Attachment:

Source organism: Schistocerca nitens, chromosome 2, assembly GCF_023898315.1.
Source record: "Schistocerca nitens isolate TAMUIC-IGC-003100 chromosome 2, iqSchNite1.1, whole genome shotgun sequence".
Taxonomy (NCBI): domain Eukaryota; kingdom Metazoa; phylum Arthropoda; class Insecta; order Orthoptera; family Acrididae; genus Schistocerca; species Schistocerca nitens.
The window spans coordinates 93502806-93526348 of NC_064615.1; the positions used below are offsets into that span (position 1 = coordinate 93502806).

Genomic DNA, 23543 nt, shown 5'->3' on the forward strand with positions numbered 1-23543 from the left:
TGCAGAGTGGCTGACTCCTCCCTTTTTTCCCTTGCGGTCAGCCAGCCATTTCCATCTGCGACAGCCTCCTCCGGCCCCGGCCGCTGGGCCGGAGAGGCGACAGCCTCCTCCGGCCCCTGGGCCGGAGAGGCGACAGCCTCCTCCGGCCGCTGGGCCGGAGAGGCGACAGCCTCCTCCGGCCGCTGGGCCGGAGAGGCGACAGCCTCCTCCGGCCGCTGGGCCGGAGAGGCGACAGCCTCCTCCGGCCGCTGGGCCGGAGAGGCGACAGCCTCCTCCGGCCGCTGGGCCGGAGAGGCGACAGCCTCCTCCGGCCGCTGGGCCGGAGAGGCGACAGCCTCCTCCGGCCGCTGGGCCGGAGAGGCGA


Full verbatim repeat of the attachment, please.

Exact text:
Source organism: Schistocerca nitens, chromosome 2, assembly GCF_023898315.1.
Source record: "Schistocerca nitens isolate TAMUIC-IGC-003100 chromosome 2, iqSchNite1.1, whole genome shotgun sequence".
Taxonomy (NCBI): domain Eukaryota; kingdom Metazoa; phylum Arthropoda; class Insecta; order Orthoptera; family Acrididae; genus Schistocerca; species Schistocerca nitens.
The window spans coordinates 93502806-93526348 of NC_064615.1; the positions used below are offsets into that span (position 1 = coordinate 93502806).

Genomic DNA, 23543 nt, shown 5'->3' on the forward strand with positions numbered 1-23543 from the left:
TGCAGAGTGGCTGACTCCTCCCTTTTTTCCCTTGCGGTCAGCCAGCCATTTCCATCTGCGACAGCCTCCTCCGGCCCCGGCCGCTGGGCCGGAGAGGCGACAGCCTCCTCCGGCCCCTGGGCCGGAGAGGCGACAGCCTCCTCCGGCCGCTGGGCCGGAGAGGCGACAGCCTCCTCCGGCCGCTGGGCCGGAGAGGCGACAGCCTCCTCCGGCCGCTGGGCCGGAGAGGCGACAGCCTCCTCCGGCCGCTGGGCCGGAGAGGCGACAGCCTCCTCCGGCCGCTGGGCCGGAGAGGCGACAGCCTCCTCCGGCCGCTGGGCCGGAGAGGCGACAGCCTCCTCCGGCCGCTGGGCCGGAGAGGCGA